We are still continuing to add new contributions to our page of Spain Rodriguez tributes. Since Monday, Art Spiegelman, Gary Groth, Noah Van Sciver, and Sam Henderson have joined the ranks. We are still waiting on a few more, so don't forget to check back in every now and again. We are also posting another short interview with Spain conducted by Gary in 2001, and regarding his then-unusual foray into the world of online comics.


—Speaking of comics that deserve more attention, Boing Boing has gathered a bunch of comics figures' recommendations for best-of-the-year lists. I don't agree with all of the choices, and think there are many titles that belong on those lists that didn't make it, but still ... there are a lot of decent or better comics coming out these days.

—Which leads us nicely to Ng Suat Tong's review of Mattotti and Zentner's Crackle of the Frost.

—Words Without Borders has a new webcomic from David B. and Hervé Tanquerelle.

—ICv2 has a two-part interview with the perennially underrated Aline Kominsky-Crumb.

—Finally, here's a new (to me) Tumblr devoted to terrible editorial cartoons. (via)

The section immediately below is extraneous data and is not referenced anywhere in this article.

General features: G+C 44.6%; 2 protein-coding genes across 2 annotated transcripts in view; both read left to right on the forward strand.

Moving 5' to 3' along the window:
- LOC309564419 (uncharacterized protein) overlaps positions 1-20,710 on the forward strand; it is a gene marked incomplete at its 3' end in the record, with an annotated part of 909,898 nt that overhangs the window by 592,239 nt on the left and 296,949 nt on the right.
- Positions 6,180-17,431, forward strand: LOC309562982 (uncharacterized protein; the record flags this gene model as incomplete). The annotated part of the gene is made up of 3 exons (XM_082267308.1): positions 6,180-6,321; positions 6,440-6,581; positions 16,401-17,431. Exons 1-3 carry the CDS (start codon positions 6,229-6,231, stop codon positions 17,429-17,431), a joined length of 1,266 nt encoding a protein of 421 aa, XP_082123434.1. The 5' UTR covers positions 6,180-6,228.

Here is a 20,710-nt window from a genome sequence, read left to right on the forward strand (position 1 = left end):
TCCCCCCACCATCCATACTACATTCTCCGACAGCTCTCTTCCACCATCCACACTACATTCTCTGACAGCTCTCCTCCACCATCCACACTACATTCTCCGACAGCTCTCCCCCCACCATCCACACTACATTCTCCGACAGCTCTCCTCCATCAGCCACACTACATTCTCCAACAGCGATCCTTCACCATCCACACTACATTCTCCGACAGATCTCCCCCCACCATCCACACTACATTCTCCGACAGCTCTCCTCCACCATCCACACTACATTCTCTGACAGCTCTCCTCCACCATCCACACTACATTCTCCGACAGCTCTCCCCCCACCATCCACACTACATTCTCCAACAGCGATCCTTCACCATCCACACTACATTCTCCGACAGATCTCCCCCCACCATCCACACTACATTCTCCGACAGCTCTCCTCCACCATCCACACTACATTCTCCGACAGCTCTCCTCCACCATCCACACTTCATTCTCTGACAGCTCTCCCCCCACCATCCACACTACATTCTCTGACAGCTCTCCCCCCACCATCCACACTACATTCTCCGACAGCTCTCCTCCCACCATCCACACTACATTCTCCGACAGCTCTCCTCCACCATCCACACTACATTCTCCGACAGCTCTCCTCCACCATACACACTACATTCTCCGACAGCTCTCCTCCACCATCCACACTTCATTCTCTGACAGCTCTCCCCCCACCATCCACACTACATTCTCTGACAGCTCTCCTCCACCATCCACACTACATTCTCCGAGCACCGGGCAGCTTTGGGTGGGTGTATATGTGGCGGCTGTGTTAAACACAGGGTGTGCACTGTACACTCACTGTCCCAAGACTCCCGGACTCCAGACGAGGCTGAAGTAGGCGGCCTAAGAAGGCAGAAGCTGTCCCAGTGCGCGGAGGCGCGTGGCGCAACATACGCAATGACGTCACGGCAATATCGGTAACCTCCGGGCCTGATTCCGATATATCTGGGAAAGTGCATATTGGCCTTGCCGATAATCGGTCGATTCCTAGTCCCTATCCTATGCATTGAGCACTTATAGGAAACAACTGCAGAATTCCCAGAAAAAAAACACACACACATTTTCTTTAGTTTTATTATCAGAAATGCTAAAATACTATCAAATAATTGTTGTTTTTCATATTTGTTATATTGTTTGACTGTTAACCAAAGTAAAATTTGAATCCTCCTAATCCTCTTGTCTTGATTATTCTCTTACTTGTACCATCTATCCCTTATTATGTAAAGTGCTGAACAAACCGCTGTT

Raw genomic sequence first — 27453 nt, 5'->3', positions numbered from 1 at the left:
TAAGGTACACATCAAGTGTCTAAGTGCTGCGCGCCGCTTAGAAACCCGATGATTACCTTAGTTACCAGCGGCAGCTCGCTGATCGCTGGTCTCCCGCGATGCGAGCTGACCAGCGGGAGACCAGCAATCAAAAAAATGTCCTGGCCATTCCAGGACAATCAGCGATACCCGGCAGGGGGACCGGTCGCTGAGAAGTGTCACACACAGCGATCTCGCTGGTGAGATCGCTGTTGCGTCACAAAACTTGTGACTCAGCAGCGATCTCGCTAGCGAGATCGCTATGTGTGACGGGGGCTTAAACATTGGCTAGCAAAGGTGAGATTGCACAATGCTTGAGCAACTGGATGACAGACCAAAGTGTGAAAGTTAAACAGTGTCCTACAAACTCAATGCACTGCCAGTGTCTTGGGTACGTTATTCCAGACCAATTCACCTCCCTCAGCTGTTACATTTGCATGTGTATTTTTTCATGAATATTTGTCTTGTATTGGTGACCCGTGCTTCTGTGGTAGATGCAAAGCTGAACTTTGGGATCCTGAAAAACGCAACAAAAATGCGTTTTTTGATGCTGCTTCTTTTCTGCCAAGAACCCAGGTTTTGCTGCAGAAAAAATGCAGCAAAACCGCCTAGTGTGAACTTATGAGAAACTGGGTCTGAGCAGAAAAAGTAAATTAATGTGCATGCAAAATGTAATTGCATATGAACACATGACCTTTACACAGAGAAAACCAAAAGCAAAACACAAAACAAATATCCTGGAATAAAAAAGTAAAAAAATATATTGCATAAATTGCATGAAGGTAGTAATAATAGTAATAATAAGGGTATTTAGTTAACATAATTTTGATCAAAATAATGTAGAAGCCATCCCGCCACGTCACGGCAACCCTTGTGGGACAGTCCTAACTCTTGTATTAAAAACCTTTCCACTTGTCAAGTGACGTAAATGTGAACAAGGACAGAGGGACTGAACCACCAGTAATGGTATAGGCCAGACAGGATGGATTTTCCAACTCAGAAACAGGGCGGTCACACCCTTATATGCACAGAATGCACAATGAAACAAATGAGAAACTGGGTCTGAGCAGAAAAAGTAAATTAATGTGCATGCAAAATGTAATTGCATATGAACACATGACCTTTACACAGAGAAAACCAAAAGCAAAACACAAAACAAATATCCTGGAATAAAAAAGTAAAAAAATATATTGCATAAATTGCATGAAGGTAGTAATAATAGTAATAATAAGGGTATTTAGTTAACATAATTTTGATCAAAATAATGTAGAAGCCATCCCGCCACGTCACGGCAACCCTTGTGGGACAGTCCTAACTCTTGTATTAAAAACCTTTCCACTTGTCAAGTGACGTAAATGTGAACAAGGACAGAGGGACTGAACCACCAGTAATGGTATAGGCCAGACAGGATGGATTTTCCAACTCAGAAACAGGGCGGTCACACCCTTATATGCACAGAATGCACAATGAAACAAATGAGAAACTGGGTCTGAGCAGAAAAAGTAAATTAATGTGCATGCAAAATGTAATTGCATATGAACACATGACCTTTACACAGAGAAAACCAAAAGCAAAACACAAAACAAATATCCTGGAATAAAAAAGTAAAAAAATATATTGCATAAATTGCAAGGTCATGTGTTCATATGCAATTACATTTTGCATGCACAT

Gourmet Burger

I'm in Miami this week for the art fairs and, in particular, the NADA Art Fair, which is suddenly a family affair. If you're in Miami, come on by. Alas, I will not be trying to sell Real Deal back issues to contemporary art collectors, but I'll be hungry for some good comics talk. I can see you a Boody Rogers if you'll raise me a Dori Seda. Or you can always place your ace in the hole: Dick Ayers. Bring on the comic book gabbing. Maybe I'll finally get to the bottom of that comics vs. are conflict I hear so much about. I'll take a survey. Maybe I'll solve it while balancing 3 mojitos on my nose. Who knows.

Well anyway, all of this is to say two things:

1) If you know of some awesome back-issue joint in Miami Beach, let me know.

2) My blogging this week will be ever even worse than usual.

Ok, it's today:

In addition to the usual comic book opining, Joe McCulloch has some thoughts on Alan Moore's foray into short filmmaking.


The big news is that Karen Berger is resigning from her position as Executive Editor & Senior Vice President at DC's Vertigo imprint. She's made quite a legacy there. More details as they're available.

Here's CNN on manga artist Takehiko Inoue of Slam Dunk notoriety.

This looks interesting -- an iPad and/or PDF periodical of journalism in comics form called Symbolia. 

Steve Heller highlights a kind of hilariously modernist (thought though beautiful) design by the great Bradbury Thompson for the Famous Artists Schools 1963 annual report.

And best of all, here's Seth on the demise of Bazooka Joe.